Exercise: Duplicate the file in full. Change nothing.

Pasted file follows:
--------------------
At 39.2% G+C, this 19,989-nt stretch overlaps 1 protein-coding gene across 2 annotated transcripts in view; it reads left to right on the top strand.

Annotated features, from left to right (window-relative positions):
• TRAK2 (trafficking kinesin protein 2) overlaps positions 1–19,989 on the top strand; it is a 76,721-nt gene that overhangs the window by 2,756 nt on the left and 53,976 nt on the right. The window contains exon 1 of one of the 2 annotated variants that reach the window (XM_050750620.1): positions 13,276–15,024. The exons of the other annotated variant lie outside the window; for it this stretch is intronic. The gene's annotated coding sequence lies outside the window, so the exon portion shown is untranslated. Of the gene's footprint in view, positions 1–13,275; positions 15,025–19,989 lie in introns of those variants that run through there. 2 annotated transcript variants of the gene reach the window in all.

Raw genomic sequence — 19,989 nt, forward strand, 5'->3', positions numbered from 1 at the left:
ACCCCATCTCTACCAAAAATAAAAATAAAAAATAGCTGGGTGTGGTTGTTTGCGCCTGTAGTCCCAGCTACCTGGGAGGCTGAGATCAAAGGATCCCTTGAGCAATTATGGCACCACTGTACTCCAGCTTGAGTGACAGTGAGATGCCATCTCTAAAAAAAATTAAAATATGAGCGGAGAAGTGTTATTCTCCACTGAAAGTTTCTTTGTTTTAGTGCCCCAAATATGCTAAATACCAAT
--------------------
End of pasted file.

At 39.2% G+C, this 19,989-nt stretch overlaps 1 protein-coding gene across 2 annotated transcripts in view; it reads left to right on the top strand.

Annotated features, from left to right (window-relative positions):
• TRAK2 (trafficking kinesin protein 2) overlaps positions 1–19,989 on the top strand; it is a 76,721-nt gene that overhangs the window by 2,756 nt on the left and 53,976 nt on the right. The window contains exon 1 of one of the 2 annotated variants that reach the window (XM_050750620.1): positions 13,276–15,024. The exons of the other annotated variant lie outside the window; for it this stretch is intronic. The gene's annotated coding sequence lies outside the window, so the exon portion shown is untranslated. Of the gene's footprint in view, positions 1–13,275; positions 15,025–19,989 lie in introns of those variants that run through there. 2 annotated transcript variants of the gene reach the window in all.

Raw genomic sequence — 19,989 nt, forward strand, 5'->3', positions numbered from 1 at the left:
ACCCCATCTCTACCAAAAATAAAAATAAAAAATAGCTGGGTGTGGTTGTTTGCGCCTGTAGTCCCAGCTACCTGGGAGGCTGAGATCAAAGGATCCCTTGAGCAATTATGGCACCACTGTACTCCAGCTTGAGTGACAGTGAGATGCCATCTCTAAAAAAAATTAAAATATGAGCGGAGAAGTGTTATTCTCCACTGAAAGTTTCTTTGTTTTAGTGCCCCAAATATGCTAAATACCAAT